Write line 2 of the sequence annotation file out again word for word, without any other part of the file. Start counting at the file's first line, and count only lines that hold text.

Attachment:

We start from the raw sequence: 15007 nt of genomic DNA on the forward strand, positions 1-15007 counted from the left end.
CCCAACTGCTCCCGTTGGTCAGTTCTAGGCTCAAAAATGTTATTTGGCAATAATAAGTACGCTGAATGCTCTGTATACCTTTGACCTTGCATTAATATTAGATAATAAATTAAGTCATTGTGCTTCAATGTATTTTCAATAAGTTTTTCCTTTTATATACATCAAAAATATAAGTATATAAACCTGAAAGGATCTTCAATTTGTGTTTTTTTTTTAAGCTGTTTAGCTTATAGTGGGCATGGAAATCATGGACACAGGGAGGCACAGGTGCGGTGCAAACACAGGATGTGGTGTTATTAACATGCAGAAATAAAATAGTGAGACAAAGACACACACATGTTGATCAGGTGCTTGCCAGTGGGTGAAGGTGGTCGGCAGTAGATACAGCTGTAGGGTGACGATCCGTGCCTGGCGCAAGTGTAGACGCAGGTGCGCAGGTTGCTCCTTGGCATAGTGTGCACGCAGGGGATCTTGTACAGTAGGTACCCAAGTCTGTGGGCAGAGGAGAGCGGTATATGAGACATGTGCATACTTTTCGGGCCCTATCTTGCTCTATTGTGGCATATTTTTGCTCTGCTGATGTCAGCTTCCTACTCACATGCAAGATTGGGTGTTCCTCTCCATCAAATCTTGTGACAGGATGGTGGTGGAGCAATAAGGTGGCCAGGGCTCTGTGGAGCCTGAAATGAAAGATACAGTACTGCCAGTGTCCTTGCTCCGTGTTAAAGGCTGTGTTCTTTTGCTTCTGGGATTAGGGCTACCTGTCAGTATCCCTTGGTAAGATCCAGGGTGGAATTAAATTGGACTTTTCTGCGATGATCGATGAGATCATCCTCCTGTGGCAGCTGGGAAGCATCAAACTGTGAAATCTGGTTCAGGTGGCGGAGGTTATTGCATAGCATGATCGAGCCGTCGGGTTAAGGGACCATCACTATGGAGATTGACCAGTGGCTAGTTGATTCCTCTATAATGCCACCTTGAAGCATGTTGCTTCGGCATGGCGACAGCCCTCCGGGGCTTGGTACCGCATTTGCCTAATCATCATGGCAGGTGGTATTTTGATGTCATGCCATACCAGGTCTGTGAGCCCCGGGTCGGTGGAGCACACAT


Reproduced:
CCCAACTGCTCCCGTTGGTCAGTTCTAGGCTCAAAAATGTTATTTGGCAATAATAAGTACGCTGAATGCTCTGTATACCTTTGACCTTGCATTAATATTAGATAATAAATTAAGTCATTGTGCTTCAATGTATTTTCAATAAGTTTTTCCTTTTATATACATCAAAAATATAAGTATATAAACCTGAAAGGATCTTCAATTTGTGTTTTTTTTTTAAGCTGTTTAGCTTATAGTGGGCATGGAAATCATGGACACAGGGAGGCACAGGTGCGGTGCAAACACAGGATGTGGTGTTATTAACATGCAGAAATAAAATAGTGAGACAAAGACACACACATGTTGATCAGGTGCTTGCCAGTGGGTGAAGGTGGTCGGCAGTAGATACAGCTGTAGGGTGACGATCCGTGCCTGGCGCAAGTGTAGACGCAGGTGCGCAGGTTGCTCCTTGGCATAGTGTGCACGCAGGGGATCTTGTACAGTAGGTACCCAAGTCTGTGGGCAGAGGAGAGCGGTATATGAGACATGTGCATACTTTTCGGGCCCTATCTTGCTCTATTGTGGCATATTTTTGCTCTGCTGATGTCAGCTTCCTACTCACATGCAAGATTGGGTGTTCCTCTCCATCAAATCTTGTGACAGGATGGTGGTGGAGCAATAAGGTGGCCAGGGCTCTGTGGAGCCTGAAATGAAAGATACAGTACTGCCAGTGTCCTTGCTCCGTGTTAAAGGCTGTGTTCTTTTGCTTCTGGGATTAGGGCTACCTGTCAGTATCCCTTGGTAAGATCCAGGGTGGAATTAAATTGGACTTTTCTGCGATGATCGATGAGATCATCCTCCTGTGGCAGCTGGGAAGCATCAAACTGTGAAATCTGGTTCAGGTGGCGGAGGTTATTGCATAGCATGATCGAGCCGTCGGGTTAAGGGACCATCACTATGGAGATTGACCAGTGGCTAGTTGATTCCTCTATAATGCCACCTTGAAGCATGTTGCTTCGGCATGGCGACAGCCCTCCGGGGCTTGGTACCGCATTTGCCTAATCATCATGGCAGGTGGTATTTTGATGTCATGCCATACCAGGTCTGTGAGCCCCGGGTCGGTGGAGCACACAT